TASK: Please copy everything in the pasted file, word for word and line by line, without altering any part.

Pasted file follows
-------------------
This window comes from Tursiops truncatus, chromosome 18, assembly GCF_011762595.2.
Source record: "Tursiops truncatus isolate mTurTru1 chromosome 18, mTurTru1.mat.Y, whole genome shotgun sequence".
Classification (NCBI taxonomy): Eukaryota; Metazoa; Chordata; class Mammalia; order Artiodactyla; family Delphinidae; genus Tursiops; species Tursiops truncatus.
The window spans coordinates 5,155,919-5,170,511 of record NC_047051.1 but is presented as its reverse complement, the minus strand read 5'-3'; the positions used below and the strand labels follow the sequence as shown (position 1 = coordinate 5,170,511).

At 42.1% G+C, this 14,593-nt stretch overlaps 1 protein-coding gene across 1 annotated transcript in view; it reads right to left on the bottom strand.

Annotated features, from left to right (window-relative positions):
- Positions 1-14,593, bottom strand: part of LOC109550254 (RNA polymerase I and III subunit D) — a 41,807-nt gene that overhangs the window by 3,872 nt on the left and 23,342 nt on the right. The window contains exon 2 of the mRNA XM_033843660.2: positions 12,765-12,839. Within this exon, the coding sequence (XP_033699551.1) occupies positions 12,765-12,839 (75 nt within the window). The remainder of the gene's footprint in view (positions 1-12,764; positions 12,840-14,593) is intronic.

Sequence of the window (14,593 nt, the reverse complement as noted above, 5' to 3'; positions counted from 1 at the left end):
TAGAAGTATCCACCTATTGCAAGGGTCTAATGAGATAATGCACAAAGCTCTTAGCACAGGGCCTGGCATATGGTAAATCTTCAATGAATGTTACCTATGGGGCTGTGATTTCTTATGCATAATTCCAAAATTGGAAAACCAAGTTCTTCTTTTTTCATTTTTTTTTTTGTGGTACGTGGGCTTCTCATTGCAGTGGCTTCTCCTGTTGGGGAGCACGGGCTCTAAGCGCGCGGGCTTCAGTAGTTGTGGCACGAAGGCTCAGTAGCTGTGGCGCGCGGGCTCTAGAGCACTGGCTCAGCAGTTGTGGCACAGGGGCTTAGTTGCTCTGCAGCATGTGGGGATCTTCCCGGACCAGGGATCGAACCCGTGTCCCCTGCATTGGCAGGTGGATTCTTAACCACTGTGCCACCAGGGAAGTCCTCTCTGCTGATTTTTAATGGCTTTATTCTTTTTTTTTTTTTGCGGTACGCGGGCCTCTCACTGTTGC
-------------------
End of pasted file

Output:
This window comes from Tursiops truncatus, chromosome 18, assembly GCF_011762595.2.
Source record: "Tursiops truncatus isolate mTurTru1 chromosome 18, mTurTru1.mat.Y, whole genome shotgun sequence".
Classification (NCBI taxonomy): Eukaryota; Metazoa; Chordata; class Mammalia; order Artiodactyla; family Delphinidae; genus Tursiops; species Tursiops truncatus.
The window spans coordinates 5,155,919-5,170,511 of record NC_047051.1 but is presented as its reverse complement, the minus strand read 5'-3'; the positions used below and the strand labels follow the sequence as shown (position 1 = coordinate 5,170,511).

At 42.1% G+C, this 14,593-nt stretch overlaps 1 protein-coding gene across 1 annotated transcript in view; it reads right to left on the bottom strand.

Annotated features, from left to right (window-relative positions):
- Positions 1-14,593, bottom strand: part of LOC109550254 (RNA polymerase I and III subunit D) — a 41,807-nt gene that overhangs the window by 3,872 nt on the left and 23,342 nt on the right. The window contains exon 2 of the mRNA XM_033843660.2: positions 12,765-12,839. Within this exon, the coding sequence (XP_033699551.1) occupies positions 12,765-12,839 (75 nt within the window). The remainder of the gene's footprint in view (positions 1-12,764; positions 12,840-14,593) is intronic.

Sequence of the window (14,593 nt, the reverse complement as noted above, 5' to 3'; positions counted from 1 at the left end):
TAGAAGTATCCACCTATTGCAAGGGTCTAATGAGATAATGCACAAAGCTCTTAGCACAGGGCCTGGCATATGGTAAATCTTCAATGAATGTTACCTATGGGGCTGTGATTTCTTATGCATAATTCCAAAATTGGAAAACCAAGTTCTTCTTTTTTCATTTTTTTTTTTGTGGTACGTGGGCTTCTCATTGCAGTGGCTTCTCCTGTTGGGGAGCACGGGCTCTAAGCGCGCGGGCTTCAGTAGTTGTGGCACGAAGGCTCAGTAGCTGTGGCGCGCGGGCTCTAGAGCACTGGCTCAGCAGTTGTGGCACAGGGGCTTAGTTGCTCTGCAGCATGTGGGGATCTTCCCGGACCAGGGATCGAACCCGTGTCCCCTGCATTGGCAGGTGGATTCTTAACCACTGTGCCACCAGGGAAGTCCTCTCTGCTGATTTTTAATGGCTTTATTCTTTTTTTTTTTTTGCGGTACGCGGGCCTCTCACTGTTGC